a dog came to school: a davy book

this is a wonderful book by lois lenski. one of the things that i like most about it, is that the only colors its printed with are blue and red. the illustrations are also really interesting.

this was an old library copy, and the stamps have been crossed out. it belonged to the new eagle library. there are also acid stains from glue used to attach the original dustcover, which is now lost. i have to say, i really don't mind these marks. it's all the history of the book, which is what i like to see.

i'm a fan of lois lenski, but i have to say that her children all look deranged. like in this illustration, i imagine they are going to eat that poor puppy. barbarella robot dollie style. chomp chomp :)

first edition, 1955, henry z. walck, inc., new york
illustrated by lois lenski

the library card pocket is still attached. this would be a wonderful spot for hiding secret cryptic messages, don't you think? may 1st, 1978 is the last legible borrow. my dad's birthday, i was 7 years old...he was 32.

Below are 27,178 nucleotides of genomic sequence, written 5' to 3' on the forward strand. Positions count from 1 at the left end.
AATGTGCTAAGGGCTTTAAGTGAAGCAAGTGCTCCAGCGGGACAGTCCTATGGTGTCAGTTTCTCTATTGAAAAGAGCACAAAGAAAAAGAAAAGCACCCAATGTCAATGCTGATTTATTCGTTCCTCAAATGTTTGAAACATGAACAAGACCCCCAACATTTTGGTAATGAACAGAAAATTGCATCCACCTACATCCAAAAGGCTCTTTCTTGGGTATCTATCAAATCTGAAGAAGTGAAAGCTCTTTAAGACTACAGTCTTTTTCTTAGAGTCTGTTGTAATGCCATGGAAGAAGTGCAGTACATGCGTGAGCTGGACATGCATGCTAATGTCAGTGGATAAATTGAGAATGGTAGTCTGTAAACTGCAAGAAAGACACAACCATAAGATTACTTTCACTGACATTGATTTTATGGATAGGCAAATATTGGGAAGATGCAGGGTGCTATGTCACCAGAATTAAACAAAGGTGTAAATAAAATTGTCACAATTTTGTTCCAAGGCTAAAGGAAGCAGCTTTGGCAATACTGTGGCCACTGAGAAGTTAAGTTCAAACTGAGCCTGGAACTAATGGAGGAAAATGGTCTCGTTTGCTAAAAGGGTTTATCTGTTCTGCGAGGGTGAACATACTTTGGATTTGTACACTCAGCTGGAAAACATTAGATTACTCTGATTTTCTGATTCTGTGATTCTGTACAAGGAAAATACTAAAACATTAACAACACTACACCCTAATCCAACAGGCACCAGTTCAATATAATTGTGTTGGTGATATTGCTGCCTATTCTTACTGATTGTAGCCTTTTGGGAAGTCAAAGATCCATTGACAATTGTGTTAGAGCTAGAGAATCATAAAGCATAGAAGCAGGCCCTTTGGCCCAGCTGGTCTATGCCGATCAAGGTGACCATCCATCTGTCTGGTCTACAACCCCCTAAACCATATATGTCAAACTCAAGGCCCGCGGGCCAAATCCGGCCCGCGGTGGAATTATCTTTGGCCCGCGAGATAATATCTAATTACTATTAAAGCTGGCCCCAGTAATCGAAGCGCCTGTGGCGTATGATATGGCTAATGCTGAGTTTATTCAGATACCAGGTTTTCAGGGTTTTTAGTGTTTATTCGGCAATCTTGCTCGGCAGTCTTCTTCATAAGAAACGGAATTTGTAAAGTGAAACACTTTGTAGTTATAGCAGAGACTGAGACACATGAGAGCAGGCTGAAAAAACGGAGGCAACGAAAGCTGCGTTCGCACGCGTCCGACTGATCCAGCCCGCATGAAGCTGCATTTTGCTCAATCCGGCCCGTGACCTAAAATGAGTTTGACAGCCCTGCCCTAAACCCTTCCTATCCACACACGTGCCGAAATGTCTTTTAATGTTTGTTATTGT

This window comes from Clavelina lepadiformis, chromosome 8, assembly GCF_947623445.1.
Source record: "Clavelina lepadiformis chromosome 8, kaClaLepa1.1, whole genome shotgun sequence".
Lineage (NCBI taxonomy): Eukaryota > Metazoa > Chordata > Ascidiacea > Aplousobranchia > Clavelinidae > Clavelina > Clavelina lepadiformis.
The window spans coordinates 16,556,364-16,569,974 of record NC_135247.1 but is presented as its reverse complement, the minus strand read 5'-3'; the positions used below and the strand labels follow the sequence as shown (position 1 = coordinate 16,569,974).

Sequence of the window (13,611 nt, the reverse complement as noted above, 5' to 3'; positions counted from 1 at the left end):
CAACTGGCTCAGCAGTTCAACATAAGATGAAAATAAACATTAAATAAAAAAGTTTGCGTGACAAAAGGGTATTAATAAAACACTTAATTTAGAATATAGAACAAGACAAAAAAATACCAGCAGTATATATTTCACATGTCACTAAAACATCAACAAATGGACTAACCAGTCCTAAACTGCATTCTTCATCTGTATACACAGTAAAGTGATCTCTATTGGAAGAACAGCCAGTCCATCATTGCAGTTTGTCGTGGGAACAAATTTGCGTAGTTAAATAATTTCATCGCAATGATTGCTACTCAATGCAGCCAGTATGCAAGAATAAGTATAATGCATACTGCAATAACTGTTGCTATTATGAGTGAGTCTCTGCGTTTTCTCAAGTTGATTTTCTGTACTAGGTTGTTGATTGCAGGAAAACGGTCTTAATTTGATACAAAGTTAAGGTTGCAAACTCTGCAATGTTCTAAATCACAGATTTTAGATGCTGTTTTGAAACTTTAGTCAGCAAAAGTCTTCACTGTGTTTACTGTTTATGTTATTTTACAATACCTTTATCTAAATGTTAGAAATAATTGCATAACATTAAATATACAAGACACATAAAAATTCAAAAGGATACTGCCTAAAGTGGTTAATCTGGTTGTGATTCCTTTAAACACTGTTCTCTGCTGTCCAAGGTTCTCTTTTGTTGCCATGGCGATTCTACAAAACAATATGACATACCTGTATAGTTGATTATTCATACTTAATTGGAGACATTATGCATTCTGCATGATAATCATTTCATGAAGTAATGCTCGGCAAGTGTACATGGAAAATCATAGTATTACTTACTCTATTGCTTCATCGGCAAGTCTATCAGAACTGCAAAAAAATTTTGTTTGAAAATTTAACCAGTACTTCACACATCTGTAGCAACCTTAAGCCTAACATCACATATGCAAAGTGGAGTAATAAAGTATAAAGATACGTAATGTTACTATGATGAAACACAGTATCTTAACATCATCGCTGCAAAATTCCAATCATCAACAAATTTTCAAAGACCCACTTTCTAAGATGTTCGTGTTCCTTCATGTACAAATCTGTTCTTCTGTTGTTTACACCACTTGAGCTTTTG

**hello things magazine readers!! thank you for visiting...and thank you things magazine for the kind mention.**


diminutive books (part 2 of 2)

i used to have a real thing for old tennyson tomes...i'm not sure why. i have quite a few really wonderful old tennyson books as a result, which is fine by me. these are two, which i'm including here just because they are teeny.

enoch arden: and other poems, includes the interesting "lady of shalott" which was like porn for pre-raphaelites. it actually is a wonderful poem. what i love about this little book though is the red embossed leatherette cover, it's quite charming.

lancelot and elaine, is an excerpt from idylls of the king. this also has an embossed leatherette cover and is a redcroft edition. i'm not sure how that differentiates it from the latter though. the glue on both book's spines has long gone bad and yet these are wonderful books. i got them at this fantastic thrift store that thought old books weren't wanted. lucky me, i think i paid 2 dollars each. quite a steal i suppose.

enoch arden and lancelot and elaine (redcroft edition) by alfred lord tennyson
little leather library corp., new york
not dated (circa 1920)


diminutive books (part 1 of 2)

the child's evergreen miniature library, not dated, fisher & brother, philadelphia
illustrator not credited
when i was a kid my grandmother used to show me this little book and tell me it was for "little people," and that it was commissioned by general tom thumb. now i wonder what planet she was on when she said that. maybe i had some crazy childhood mis-memory or something. anyways, it is a truly spectacular diminutive book. the whole book is letterpress printed and the page edges are gilded. the spine is broken, which reveals the word, "the fatal blo." pretty strange stuff.